It is partly in recognition of this fact that Easterley quips: ‘The aid professional has a tremendous fear of his own writing’ (2002: 231). Like Handel’s subordinates, he worries that his words will arouse the distaste of his superiors. And as a result, he works hard to avoid any trouble. He averts moments of conflict, limits potential antagonism, sidesteps situations where he must honestly speak out and generally self-polices in what Sartre would no doubt characterise as a bad faith accommodation of the moment of subjectivity to the subject position of the dominant. I found this again and again amongst my anti-trafficking interviewees, so much so that discursive self-silencing seemed a norm. When I asked Angela, for example, whether she had the freedom to say what she wanted at UNICEF headquarters, she explained:
[Long sigh]. Look, it depends. Generally speaking, yes of course you can say what you want, but you’ll be blasted left and right and bullied by countries if you do. We therefore try to be constructive and point out future directions. Some people criticise us for not being critical enough. We know it means that the process takes a long time, but we take a long-term view. Personally, I’m not super critical. You must also remember that if you want to say something here, you need to get the institutional OK.
Similarly Ellen, a former ILO country officer, who told me that:
At the ILO, you have to be diplomatic. Often that’s just an organisational culture thing, there isn’t always even direct political pressure. It can just be staff over-compensating and trying to avoid alienating states. One example was a harsh report I wrote on the state of migrant workers in Thailand, which the organisation wanted me to edit, even though the Thai government’s representative said it was fine. There’s just a lot of self-censorship in this field, which in part is about money and jobs. Many people here are just international civil servants and don’t have the genuine commitment of bodies like Human Rights Watch.
Alice and Fulani also described themselves as ‘international civil servants,’ and they have authored documents which form the absolute bedrock of the global anti-trafficking canon. In discussing the process by which they produced their most recent (and enormously widely distributed) report, we had the following exchange:
Neil: Did you have freedom with the data?
Fulani: We did, and we were able to do a lot of analysis with it, but
we didn’t. We decided not to because we wanted to play it safe, in case this, as a first report, becomes an annual thing. Avoid making enemies, you know. We were both of course fully aware of why we did this - because we know that states moan if they’re made to look bad. We had to do a lot of persuasion just to get it off the ground. So, we decided to limit ourselves to a “gentle” report.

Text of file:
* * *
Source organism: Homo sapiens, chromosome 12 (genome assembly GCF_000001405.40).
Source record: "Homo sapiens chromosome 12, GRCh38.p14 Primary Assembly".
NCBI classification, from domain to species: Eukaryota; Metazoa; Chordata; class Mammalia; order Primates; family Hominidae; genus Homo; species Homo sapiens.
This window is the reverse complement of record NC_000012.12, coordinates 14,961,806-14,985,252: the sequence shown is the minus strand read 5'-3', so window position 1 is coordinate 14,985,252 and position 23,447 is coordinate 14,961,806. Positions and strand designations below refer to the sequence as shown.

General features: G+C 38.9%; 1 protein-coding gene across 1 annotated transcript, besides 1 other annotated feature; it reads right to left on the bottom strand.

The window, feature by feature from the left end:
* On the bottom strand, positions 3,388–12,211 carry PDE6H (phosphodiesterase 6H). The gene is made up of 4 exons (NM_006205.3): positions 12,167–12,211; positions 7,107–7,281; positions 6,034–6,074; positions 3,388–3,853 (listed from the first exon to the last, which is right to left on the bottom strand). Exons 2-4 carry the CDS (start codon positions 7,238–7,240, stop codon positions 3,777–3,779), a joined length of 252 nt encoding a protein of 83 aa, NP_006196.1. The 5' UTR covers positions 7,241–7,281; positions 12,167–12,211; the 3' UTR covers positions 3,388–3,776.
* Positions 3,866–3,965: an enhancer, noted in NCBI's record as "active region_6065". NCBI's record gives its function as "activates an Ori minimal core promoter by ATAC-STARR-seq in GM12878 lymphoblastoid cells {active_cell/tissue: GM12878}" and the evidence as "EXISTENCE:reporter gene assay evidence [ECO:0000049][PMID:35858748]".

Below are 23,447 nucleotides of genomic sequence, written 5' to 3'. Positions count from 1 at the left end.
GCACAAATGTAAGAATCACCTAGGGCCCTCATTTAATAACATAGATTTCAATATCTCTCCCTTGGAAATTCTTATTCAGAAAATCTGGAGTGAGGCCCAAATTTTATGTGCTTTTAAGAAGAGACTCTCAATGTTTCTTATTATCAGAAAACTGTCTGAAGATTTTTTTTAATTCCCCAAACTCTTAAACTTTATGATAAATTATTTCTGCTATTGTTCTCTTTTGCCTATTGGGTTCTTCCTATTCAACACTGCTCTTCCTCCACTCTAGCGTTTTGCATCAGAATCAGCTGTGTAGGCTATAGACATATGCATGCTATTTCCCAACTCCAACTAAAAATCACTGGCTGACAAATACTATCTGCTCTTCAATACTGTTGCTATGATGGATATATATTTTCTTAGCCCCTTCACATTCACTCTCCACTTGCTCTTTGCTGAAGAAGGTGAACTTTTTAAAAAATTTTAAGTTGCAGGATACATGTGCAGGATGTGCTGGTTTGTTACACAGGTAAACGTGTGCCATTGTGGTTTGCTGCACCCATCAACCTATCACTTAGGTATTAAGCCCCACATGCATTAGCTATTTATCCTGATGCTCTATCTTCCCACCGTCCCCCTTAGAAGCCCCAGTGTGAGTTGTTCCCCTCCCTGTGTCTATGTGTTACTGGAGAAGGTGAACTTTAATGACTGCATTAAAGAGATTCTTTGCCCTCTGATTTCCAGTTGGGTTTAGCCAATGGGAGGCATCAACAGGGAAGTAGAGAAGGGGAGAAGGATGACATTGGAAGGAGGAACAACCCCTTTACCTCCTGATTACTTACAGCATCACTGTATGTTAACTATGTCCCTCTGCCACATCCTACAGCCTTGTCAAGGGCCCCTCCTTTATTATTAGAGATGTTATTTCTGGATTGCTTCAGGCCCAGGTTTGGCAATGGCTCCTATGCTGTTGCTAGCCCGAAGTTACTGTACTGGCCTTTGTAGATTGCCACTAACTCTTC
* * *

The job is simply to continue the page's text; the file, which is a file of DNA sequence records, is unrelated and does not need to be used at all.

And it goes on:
Neil: Outside of this report though, how much freedom do you
Alice: Well, being the UN, we have freedom but also constraints. We
have to be diplomatic. So usually our criticisms are couched in terms of recommendations. Remember that we depend on funding.
This kind of self-enforced, funding-dependent ‘diplomacy’ was widespread among my interviewees. I found it most notable when it came to the concept of ‘exploitation.’ Exploitation is what one ILO staff-member described as the ‘Pandora’s box issue’ for the anti-trafficking field. This is partly because the term has never been defined—even the Palermo Protocol shies away from giving an actual definition. But partly it’s because any attempt to define it necessarily involves asking the most contentious political questions around. Is it exploitative, for instance, to pay someone less because they’re desperate and you can? Or is it exploitation only when that person has been ‘forced’? What actually is ‘free labour’? And isn’t all wage-labour theft? These questions go to the very heart of what society is and how we organise it. Under capitalism, and particularly under its currently hegemonic neoliberal variant, exploitation has been sidelined as a benchmark for labour’s legitimacy and replaced with ‘freedom.’ This freedom has been constructed in basic terms and as the absence of physical force. Labour relations are thus entirely depoliticised. The highly charged normative term of exploitation has been banished to the margins of indeterminacy, while freedom has been divorced from any social, cultural, political or economic moorings. Some anti-traffickers know that this is problematic. And a few even view it as a classic case of ideology-at-work. But do they say anything? Very rarely. Take Gigi and Ronald, for example, both important figures at ILO headquarters at the time of our interview. We jointly lamented the elision of exploitation and its replacement with a false and depoliticising free/unfree binary. ‘Reality is just much greyer than that,’ Ronald complained, while Gigi argued forcefully that freedom is structurally determined and thus indistinguishable from the systems that engender exploitation. But did either ever address this publicly? Not a chance; they had never even thought of it, as both were aware that doing so would mean war with their superiors. Reflecting back on this later, Sara, a colleague of theirs, explained simply: ‘Neil, even those who agree that in reality the world is grey turn the grey to black and white when they put it on paper.’